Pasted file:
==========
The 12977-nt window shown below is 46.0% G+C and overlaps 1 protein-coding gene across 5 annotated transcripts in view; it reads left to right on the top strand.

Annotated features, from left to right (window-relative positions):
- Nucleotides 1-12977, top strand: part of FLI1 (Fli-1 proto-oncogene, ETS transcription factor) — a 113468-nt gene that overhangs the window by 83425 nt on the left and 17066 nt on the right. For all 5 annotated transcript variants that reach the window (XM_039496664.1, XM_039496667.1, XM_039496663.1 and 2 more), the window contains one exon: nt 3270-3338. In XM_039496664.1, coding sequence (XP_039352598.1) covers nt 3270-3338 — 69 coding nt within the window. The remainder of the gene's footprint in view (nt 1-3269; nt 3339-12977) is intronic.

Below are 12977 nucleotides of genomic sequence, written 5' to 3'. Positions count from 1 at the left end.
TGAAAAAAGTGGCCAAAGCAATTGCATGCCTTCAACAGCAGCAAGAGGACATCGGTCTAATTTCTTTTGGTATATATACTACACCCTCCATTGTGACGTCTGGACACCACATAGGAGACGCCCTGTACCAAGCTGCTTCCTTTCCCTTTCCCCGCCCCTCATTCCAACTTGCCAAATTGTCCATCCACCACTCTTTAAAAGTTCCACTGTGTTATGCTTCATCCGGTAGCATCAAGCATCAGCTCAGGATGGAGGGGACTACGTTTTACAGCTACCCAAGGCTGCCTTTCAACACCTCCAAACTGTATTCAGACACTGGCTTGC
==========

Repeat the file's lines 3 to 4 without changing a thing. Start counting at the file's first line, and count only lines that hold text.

- Nucleotides 1-12977, top strand: part of FLI1 (Fli-1 proto-oncogene, ETS transcription factor) — a 113468-nt gene that overhangs the window by 83425 nt on the left and 17066 nt on the right. For all 5 annotated transcript variants that reach the window (XM_039496664.1, XM_039496667.1, XM_039496663.1 and 2 more), the window contains one exon: nt 3270-3338. In XM_039496664.1, coding sequence (XP_039352598.1) covers nt 3270-3338 — 69 coding nt within the window. The remainder of the gene's footprint in view (nt 1-3269; nt 3339-12977) is intronic.

Below are 12977 nucleotides of genomic sequence, written 5' to 3'. Positions count from 1 at the left end.